While our primary insect control services at Bug Busters involve the most common insect types, from various ant types to boxelder bugs, spiders and more, we’re also here to provide pest control and extermination for less common types. There are numerous such varieties, one example of which is the silverfish.
Certainly not one of the most common pests in Utah, and not really that populous in too many areas of the country, the silverfish may still be an annoyance in certain homes without the proper prevention methods. This two-part blog series will go into everything you need to know about the silverfish pest, from what it is and how to spot it to prevention and removal methods.
The silverfish, which is very similar to the firebrat and may even be termed that way interchangeably by some, is one of the single oldest insects on the planet. It dates back all the way to the prehistoric era, showcasing its survivability in a number of settings.
It’s important to note up front that unlike certain other pest types, silverfish are not a risk to human health. However, they can still create several issues on your property, including those that will cost you significant sums to remedy, and preventing an infestation of silverfish is important even if such an infestation won’t threaten your health.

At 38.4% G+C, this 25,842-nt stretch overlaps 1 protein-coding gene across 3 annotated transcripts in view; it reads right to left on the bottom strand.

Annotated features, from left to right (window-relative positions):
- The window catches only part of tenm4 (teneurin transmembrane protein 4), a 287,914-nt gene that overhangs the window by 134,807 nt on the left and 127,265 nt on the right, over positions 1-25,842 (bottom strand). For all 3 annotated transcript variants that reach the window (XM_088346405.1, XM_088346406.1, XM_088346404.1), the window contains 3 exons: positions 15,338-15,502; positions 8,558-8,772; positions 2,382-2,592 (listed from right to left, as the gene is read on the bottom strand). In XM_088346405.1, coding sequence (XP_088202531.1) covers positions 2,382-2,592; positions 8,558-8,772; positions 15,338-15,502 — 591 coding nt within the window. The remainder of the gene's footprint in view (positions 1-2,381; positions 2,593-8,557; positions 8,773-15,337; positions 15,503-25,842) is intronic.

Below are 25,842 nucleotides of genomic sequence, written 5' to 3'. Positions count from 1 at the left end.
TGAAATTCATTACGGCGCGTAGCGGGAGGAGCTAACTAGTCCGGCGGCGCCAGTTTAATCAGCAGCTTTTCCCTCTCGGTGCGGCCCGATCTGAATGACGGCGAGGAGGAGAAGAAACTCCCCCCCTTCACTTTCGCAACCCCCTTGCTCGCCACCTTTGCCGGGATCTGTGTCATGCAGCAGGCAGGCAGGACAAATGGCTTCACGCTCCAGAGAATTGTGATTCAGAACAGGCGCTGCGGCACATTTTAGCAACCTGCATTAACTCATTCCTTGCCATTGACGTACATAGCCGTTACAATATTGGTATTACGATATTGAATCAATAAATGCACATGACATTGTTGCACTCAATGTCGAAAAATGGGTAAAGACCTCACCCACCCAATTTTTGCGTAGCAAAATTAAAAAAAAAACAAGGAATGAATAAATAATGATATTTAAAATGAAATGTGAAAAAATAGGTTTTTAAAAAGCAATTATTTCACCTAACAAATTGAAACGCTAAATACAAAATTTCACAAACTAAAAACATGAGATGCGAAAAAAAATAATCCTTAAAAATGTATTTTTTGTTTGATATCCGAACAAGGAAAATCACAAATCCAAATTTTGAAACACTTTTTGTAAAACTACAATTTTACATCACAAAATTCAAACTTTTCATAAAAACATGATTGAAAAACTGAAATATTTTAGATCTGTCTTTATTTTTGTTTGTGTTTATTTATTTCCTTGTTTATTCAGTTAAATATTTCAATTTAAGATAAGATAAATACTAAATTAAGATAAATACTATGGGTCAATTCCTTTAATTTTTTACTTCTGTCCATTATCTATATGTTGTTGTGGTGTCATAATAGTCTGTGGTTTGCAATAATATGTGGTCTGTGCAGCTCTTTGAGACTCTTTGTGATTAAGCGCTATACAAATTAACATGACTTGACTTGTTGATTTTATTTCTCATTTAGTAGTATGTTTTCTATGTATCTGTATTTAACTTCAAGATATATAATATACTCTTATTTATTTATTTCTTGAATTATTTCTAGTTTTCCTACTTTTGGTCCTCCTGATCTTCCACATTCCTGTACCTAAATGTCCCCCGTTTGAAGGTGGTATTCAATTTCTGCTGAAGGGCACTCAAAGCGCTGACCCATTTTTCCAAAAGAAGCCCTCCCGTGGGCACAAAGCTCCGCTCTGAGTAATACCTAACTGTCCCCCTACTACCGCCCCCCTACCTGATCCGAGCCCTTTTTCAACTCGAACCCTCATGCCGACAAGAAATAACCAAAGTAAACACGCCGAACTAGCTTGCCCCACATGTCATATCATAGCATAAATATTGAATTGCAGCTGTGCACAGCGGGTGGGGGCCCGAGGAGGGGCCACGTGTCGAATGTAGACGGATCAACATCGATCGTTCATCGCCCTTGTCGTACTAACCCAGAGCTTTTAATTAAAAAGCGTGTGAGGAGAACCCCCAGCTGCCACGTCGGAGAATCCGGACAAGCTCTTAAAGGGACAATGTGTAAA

Silverfish tend to be attracted to various papers, cardboard and food objects, all of which contain sugars and carbohydrates they need to live. They will commonly chew on these items incessantly, creating holes and cracks in numerous areas made of these kinds of materials.
From a nesting perspective, females generally lay their eggs in various home crevices, or on a cloth surface. They may also bury eggs in food or dust, usually in moist or warm areas or where paper is present. They’re often spotted in locations like vending machines where there’s a combination of moisture, heat and paper, and are perhaps more common in commercial buildings than residences for this reason.
How to Spot Them
Silverfish are shiny gray insects that are generally between a half-inch and three-quarters of an inch long. They have scales and slender, wingless bodies. We mentioned firebrats above – for those who care to differentiate these from silverfish (they have very similar habits, so many don’t), firebrats tend to be brown or gray while silverfish are shiny silver or pearl gray.
As we noted above, you’ll often find these insects in areas where paper or cardboard are present. They may nest in book collections or libraries, for instance, and will often show up in pest monitors as well.
For more on how to spot and identify silverfish, or to learn about any of our pest control services, speak to the staff at Bug Busters today.